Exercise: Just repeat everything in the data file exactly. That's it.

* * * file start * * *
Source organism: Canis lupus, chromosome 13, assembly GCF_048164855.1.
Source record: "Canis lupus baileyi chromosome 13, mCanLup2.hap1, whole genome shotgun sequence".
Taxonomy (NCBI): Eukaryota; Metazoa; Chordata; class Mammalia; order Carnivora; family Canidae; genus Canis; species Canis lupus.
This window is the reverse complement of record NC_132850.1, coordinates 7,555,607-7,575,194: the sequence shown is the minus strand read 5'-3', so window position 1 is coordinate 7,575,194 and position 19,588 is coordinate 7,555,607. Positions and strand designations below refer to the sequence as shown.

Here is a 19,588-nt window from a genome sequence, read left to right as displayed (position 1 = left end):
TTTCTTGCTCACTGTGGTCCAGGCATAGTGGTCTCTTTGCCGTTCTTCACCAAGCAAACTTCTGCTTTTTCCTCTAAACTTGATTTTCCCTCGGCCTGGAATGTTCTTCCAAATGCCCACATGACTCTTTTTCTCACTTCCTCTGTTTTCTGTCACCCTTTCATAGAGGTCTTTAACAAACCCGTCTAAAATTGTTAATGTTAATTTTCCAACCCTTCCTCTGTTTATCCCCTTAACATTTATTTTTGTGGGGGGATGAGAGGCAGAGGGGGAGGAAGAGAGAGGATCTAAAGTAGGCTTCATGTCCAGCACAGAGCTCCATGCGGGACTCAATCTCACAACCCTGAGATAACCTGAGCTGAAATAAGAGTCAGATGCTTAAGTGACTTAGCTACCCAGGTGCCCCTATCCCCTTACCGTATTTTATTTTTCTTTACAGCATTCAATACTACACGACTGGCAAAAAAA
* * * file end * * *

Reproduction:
Source organism: Canis lupus, chromosome 13, assembly GCF_048164855.1.
Source record: "Canis lupus baileyi chromosome 13, mCanLup2.hap1, whole genome shotgun sequence".
Taxonomy (NCBI): Eukaryota; Metazoa; Chordata; class Mammalia; order Carnivora; family Canidae; genus Canis; species Canis lupus.
This window is the reverse complement of record NC_132850.1, coordinates 7,555,607-7,575,194: the sequence shown is the minus strand read 5'-3', so window position 1 is coordinate 7,575,194 and position 19,588 is coordinate 7,555,607. Positions and strand designations below refer to the sequence as shown.

Here is a 19,588-nt window from a genome sequence, read left to right as displayed (position 1 = left end):
TTTCTTGCTCACTGTGGTCCAGGCATAGTGGTCTCTTTGCCGTTCTTCACCAAGCAAACTTCTGCTTTTTCCTCTAAACTTGATTTTCCCTCGGCCTGGAATGTTCTTCCAAATGCCCACATGACTCTTTTTCTCACTTCCTCTGTTTTCTGTCACCCTTTCATAGAGGTCTTTAACAAACCCGTCTAAAATTGTTAATGTTAATTTTCCAACCCTTCCTCTGTTTATCCCCTTAACATTTATTTTTGTGGGGGGATGAGAGGCAGAGGGGGAGGAAGAGAGAGGATCTAAAGTAGGCTTCATGTCCAGCACAGAGCTCCATGCGGGACTCAATCTCACAACCCTGAGATAACCTGAGCTGAAATAAGAGTCAGATGCTTAAGTGACTTAGCTACCCAGGTGCCCCTATCCCCTTACCGTATTTTATTTTTCTTTACAGCATTCAATACTACACGACTGGCAAAAAAA